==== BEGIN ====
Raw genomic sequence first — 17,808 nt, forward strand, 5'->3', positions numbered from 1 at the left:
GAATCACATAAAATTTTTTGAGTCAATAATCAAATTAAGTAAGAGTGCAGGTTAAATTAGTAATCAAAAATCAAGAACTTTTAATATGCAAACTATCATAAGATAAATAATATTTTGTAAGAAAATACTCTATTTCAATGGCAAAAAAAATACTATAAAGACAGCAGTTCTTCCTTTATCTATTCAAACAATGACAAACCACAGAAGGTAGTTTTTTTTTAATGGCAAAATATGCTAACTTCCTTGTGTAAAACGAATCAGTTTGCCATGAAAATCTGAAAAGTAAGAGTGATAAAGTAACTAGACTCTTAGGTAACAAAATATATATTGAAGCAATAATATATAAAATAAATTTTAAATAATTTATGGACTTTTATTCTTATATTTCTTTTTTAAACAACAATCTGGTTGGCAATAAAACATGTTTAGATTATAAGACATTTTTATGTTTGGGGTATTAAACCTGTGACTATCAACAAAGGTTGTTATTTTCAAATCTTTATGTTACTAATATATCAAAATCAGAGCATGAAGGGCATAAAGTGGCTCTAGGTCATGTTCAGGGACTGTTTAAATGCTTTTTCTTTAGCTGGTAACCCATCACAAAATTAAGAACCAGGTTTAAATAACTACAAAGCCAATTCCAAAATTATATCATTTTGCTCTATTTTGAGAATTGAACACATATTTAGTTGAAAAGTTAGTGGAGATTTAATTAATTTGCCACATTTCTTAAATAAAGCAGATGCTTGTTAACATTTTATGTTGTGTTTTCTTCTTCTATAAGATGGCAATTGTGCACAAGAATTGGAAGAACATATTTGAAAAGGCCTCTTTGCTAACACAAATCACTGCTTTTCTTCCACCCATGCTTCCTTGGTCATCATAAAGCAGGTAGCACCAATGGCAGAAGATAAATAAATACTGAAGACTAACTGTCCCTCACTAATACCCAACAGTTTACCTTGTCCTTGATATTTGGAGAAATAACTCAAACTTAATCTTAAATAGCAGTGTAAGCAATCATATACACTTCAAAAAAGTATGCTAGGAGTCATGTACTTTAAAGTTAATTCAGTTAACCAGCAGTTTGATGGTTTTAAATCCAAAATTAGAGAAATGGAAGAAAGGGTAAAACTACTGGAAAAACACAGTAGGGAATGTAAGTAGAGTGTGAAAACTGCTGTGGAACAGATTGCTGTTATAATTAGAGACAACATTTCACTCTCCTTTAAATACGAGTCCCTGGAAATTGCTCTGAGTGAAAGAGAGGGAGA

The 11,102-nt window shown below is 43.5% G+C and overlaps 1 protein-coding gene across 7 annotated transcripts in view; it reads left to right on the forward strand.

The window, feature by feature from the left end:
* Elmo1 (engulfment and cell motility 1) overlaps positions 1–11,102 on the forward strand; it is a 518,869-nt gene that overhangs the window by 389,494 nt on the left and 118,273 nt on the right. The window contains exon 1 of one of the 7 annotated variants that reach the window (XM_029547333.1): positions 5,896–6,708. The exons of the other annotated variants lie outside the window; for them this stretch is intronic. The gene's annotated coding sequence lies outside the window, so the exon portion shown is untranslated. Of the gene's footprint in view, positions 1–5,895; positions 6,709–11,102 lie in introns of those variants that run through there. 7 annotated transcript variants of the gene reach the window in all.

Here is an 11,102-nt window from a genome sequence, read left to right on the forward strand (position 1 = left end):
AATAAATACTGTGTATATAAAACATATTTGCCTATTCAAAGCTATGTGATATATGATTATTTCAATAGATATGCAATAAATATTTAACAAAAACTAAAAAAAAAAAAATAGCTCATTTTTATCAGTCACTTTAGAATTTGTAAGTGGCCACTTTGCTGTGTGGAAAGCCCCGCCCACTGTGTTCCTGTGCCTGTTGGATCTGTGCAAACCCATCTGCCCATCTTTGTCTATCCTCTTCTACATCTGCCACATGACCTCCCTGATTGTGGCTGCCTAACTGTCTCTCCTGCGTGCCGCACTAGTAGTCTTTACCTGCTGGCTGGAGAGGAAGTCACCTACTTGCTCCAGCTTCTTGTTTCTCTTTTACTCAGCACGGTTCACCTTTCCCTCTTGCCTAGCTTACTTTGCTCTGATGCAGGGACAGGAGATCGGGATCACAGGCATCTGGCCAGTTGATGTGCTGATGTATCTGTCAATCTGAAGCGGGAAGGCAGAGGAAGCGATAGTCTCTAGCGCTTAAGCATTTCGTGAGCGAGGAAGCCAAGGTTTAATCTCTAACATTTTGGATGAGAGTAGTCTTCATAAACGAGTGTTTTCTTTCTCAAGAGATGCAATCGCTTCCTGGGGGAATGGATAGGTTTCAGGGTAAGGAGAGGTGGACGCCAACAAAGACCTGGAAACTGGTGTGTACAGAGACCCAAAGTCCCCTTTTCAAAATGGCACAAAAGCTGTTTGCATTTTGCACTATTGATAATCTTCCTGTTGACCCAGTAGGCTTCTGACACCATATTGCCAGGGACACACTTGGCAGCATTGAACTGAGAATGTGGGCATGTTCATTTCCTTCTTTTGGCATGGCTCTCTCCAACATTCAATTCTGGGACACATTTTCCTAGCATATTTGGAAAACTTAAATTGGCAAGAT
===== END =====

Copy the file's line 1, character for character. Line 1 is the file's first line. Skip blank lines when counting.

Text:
Raw genomic sequence first — 17,808 nt, forward strand, 5'->3', positions numbered from 1 at the left: